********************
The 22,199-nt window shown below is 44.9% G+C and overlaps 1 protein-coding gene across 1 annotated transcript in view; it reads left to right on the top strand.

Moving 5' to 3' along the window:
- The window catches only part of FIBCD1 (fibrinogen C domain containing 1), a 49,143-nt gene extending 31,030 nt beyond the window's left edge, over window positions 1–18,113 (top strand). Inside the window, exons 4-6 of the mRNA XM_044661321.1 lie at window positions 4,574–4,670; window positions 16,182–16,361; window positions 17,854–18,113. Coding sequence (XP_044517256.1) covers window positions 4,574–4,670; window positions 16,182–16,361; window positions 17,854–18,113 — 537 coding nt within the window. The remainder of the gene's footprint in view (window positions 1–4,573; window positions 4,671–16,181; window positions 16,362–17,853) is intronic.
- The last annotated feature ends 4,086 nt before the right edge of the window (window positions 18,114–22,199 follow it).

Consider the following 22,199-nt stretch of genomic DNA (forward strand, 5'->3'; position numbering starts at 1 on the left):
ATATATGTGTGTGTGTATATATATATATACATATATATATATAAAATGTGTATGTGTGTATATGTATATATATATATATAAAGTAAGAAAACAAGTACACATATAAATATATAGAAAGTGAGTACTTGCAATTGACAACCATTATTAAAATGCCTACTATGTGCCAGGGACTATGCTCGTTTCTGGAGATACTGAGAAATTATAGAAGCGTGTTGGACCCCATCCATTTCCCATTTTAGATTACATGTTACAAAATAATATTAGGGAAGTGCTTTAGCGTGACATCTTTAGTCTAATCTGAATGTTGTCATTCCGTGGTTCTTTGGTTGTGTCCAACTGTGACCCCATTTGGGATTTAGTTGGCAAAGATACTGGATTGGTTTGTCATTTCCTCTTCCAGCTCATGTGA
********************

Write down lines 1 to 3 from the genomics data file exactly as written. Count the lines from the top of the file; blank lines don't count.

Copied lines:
The 22,199-nt window shown below is 44.9% G+C and overlaps 1 protein-coding gene across 1 annotated transcript in view; it reads left to right on the top strand.

Moving 5' to 3' along the window:
- The window catches only part of FIBCD1 (fibrinogen C domain containing 1), a 49,143-nt gene extending 31,030 nt beyond the window's left edge, over window positions 1–18,113 (top strand). Inside the window, exons 4-6 of the mRNA XM_044661321.1 lie at window positions 4,574–4,670; window positions 16,182–16,361; window positions 17,854–18,113. Coding sequence (XP_044517256.1) covers window positions 4,574–4,670; window positions 16,182–16,361; window positions 17,854–18,113 — 537 coding nt within the window. The remainder of the gene's footprint in view (window positions 1–4,573; window positions 4,671–16,181; window positions 16,362–17,853) is intronic.